Researchers have suggested that it may be possible to “soften-up” cancers before hitting them with chemotherapy drugs.
A recent study has uncovered how tumours can become resistant to commonly used cancer fighting drugs.
A team from the University of Manchester suggest that drugs already in development may actually be able to counter resistances to make chemotherapy more effective.
The team were trying to determine how a class of drugs called taxanes work, as they are used to treat a range of various cancers, including breast, prostate and lung cancers.
While studying cancerous cells growing in a laboratory, they were able to show how taxanes can trigger cancer cells to kill themselves.
At the same time, the research team discovered a key difference between cancers that were susceptible to the drugs and those which were inherently resistant, or later developed a resistance to the drug.
They found high levels of a particular protein in the cells that were resisting treatments.
However, there are drugs currently in development which have been found to neutralise the protein’s effects.
Professor Stephen Taylor, one of the researchers from the team at the University of Manchester, has said: “Potentially, combining this with taxanes, you could take resistant cancers and make them sensitive.
“These new inhibitors would essentially soften-up the cancer cells, so when they are treated; they are more likely to die.”
Concerns and improvements
One concern the team expressed was whether making the cancer cells more vulnerable to chemotherapy would also affect healthy tissue, also making it vulnerable and increase the risks of side effects occurring in patients. Although softened cancer cells would need less chemotherapy courses to fight them, this may also increase the sensitivity of healthy cells, causing them to suffer more damage.
Another major concern would be whether the drugs would be able to help fight lung and asbestos-related cancers, such as mesothelioma. Lung cancers and asbestos-related cancers are notoriously difficult to treat and if the drugs are shown to assist patients, this could be a huge step forwards to fighting these types of cancers.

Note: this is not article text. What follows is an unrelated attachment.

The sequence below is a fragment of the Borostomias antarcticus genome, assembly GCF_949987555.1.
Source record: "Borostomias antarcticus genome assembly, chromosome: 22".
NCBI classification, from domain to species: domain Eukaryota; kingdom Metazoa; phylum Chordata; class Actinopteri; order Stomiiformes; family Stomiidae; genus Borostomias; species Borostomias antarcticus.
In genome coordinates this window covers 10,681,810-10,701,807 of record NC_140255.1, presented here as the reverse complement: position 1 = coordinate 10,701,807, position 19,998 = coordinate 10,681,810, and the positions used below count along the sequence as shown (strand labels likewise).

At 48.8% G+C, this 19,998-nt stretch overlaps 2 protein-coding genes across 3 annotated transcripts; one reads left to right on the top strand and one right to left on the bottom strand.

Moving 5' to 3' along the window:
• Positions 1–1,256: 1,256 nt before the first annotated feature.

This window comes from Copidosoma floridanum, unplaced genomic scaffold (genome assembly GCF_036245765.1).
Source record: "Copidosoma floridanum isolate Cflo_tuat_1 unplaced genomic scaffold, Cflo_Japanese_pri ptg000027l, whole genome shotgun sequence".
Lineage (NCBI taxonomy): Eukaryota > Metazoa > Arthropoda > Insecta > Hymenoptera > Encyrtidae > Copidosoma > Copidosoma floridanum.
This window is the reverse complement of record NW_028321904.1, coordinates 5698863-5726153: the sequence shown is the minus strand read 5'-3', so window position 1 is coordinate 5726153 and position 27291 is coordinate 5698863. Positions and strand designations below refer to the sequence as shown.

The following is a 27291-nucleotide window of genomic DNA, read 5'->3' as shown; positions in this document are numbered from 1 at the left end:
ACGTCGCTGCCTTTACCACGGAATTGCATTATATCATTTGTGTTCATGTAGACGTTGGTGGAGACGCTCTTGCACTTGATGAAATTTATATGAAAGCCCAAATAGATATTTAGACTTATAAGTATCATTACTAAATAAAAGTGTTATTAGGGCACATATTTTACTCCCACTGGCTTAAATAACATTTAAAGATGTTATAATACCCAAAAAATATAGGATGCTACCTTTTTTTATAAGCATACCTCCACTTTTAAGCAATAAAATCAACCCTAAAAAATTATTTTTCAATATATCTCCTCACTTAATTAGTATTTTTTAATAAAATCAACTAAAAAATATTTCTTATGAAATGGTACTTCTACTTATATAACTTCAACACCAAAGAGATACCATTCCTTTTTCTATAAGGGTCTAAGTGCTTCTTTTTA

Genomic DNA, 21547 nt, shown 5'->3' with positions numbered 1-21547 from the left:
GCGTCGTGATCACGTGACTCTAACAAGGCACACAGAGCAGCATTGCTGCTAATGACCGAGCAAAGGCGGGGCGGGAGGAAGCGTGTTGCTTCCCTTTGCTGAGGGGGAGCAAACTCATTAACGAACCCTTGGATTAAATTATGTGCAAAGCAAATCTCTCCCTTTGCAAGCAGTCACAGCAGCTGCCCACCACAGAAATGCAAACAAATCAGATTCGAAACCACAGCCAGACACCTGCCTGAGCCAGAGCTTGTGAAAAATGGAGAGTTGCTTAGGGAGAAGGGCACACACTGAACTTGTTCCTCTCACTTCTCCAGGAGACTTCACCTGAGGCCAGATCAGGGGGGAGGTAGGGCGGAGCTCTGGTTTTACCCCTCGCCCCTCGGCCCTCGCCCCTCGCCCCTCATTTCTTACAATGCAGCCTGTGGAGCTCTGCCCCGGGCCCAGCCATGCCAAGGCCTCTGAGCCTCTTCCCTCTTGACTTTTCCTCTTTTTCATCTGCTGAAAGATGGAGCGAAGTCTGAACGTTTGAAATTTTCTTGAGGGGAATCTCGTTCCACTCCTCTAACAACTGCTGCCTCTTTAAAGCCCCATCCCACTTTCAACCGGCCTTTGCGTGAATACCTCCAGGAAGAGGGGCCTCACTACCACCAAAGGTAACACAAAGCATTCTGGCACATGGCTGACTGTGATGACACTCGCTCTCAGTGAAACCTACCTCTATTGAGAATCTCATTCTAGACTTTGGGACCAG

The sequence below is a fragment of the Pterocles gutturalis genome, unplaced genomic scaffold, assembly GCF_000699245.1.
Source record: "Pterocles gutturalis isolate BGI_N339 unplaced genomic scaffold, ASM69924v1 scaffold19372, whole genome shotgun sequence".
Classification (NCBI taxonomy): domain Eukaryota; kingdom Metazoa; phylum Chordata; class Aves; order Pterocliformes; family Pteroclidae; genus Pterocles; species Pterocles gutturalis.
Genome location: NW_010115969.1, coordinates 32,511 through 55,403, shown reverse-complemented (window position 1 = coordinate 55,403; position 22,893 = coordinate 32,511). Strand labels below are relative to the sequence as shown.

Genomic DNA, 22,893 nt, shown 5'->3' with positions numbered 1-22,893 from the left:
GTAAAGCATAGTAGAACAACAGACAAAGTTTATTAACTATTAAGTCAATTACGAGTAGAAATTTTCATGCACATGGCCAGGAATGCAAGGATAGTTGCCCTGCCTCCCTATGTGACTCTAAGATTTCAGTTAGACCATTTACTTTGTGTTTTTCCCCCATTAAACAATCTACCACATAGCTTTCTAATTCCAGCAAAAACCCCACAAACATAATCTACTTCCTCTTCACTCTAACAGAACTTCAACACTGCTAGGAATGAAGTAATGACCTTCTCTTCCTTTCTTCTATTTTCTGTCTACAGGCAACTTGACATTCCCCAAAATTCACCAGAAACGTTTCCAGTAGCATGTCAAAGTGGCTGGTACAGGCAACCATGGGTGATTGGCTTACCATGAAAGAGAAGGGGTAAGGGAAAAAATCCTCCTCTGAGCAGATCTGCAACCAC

The senior science information officer from Cancer Research UK, Dr Emma Smith, has said: “Predicting which patients will benefit most from different types of chemotherapy is essential if we’re going to make cancer treatments more effective.
“In cases where patients don’t benefit from taxane-based chemotherapy, doctors could add drugs that target the protein to overcome the cancers’ defences. Its still early days for this research but, if the results are confirmed in clinical trials, it has the potential to improve treatments for thousands of cancer patients.”
Mesothelioma and asbestos-related lung cancers
Mesothelioma is an incurable cancer caused, in the vast majority of cases, by exposure to asbestos dust and fibres.
It is quite a rare cancer, but it is becoming increasingly more common. Figures from the Health and Safety Executive show that more than 2,500 people are diagnosed with pleural mesothelioma in the UK each year and according to the Department for Health and Pensions, 53,000 people will die from pleural mesothelioma between 2013 and 2037.
It is estimated that in the UK, more than 9 out of 10 men with mesothelioma and more than 8 out of 10 women have been in contact or were exposed to asbestos dust and fibres. We know that exposure to asbestos is the leading cause of pleural mesothelioma.
Dr Robin Rudd, a medical expert in mesothelioma and asbestos cases, has stated: “Mesothelioma can occur after a low level of asbestos exposure and there is no threshold dose of asbestos below which there is no risk.”
This means that inhaling even a single asbestos fibre could potentially cause mesothelioma or an asbestos-related lung cancer.